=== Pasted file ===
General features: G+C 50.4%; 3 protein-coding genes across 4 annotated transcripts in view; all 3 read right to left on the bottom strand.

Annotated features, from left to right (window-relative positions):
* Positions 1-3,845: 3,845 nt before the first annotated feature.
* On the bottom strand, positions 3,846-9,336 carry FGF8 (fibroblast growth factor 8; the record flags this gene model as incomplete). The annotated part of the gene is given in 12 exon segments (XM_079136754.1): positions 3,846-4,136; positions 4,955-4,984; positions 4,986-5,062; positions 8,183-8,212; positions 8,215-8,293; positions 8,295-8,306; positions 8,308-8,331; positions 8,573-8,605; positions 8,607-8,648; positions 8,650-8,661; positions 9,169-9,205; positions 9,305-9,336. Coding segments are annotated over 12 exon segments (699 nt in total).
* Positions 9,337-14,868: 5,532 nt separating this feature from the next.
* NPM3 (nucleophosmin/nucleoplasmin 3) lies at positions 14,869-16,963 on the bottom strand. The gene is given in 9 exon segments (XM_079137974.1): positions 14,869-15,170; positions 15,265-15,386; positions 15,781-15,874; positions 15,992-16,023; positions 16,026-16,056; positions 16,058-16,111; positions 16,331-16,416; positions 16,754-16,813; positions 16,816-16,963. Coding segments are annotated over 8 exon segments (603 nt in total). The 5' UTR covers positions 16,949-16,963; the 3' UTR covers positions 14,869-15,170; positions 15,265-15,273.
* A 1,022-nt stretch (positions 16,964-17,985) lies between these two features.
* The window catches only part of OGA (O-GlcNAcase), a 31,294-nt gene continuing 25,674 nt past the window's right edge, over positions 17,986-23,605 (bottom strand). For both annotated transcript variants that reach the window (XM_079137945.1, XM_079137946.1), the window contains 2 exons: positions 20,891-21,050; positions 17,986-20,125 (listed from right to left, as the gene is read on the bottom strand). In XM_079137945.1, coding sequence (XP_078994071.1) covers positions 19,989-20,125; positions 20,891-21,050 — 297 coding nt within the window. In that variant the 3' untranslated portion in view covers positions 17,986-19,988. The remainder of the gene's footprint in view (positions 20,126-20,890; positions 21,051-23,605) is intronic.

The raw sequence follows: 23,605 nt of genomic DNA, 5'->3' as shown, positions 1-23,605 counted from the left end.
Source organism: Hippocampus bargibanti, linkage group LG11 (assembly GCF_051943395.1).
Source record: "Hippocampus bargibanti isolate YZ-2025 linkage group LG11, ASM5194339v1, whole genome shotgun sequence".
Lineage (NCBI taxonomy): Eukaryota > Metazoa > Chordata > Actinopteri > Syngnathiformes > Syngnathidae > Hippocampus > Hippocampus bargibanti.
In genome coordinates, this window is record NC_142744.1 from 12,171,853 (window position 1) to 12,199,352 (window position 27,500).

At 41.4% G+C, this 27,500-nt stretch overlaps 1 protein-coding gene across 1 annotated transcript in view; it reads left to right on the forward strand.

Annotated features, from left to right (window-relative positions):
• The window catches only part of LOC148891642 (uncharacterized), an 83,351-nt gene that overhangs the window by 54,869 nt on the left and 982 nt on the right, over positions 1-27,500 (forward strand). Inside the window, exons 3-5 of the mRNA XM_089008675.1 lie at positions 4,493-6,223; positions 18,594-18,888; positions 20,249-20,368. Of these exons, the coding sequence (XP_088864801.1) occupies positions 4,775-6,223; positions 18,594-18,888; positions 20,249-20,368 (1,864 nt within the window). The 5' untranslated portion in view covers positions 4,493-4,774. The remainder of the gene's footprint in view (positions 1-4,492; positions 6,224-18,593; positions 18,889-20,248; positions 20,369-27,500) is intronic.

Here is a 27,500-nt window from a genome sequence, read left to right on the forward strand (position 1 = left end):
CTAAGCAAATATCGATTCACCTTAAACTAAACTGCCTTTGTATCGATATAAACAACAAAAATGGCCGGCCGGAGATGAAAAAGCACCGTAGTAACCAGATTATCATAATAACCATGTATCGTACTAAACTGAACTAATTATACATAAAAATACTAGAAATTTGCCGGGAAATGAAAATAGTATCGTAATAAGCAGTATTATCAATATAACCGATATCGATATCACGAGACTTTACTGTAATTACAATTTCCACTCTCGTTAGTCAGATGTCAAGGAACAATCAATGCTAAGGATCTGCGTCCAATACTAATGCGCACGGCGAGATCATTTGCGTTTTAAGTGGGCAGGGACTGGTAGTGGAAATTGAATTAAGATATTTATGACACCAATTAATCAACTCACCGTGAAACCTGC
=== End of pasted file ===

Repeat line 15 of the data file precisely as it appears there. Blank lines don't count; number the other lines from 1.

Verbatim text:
Annotated features, from left to right (window-relative positions):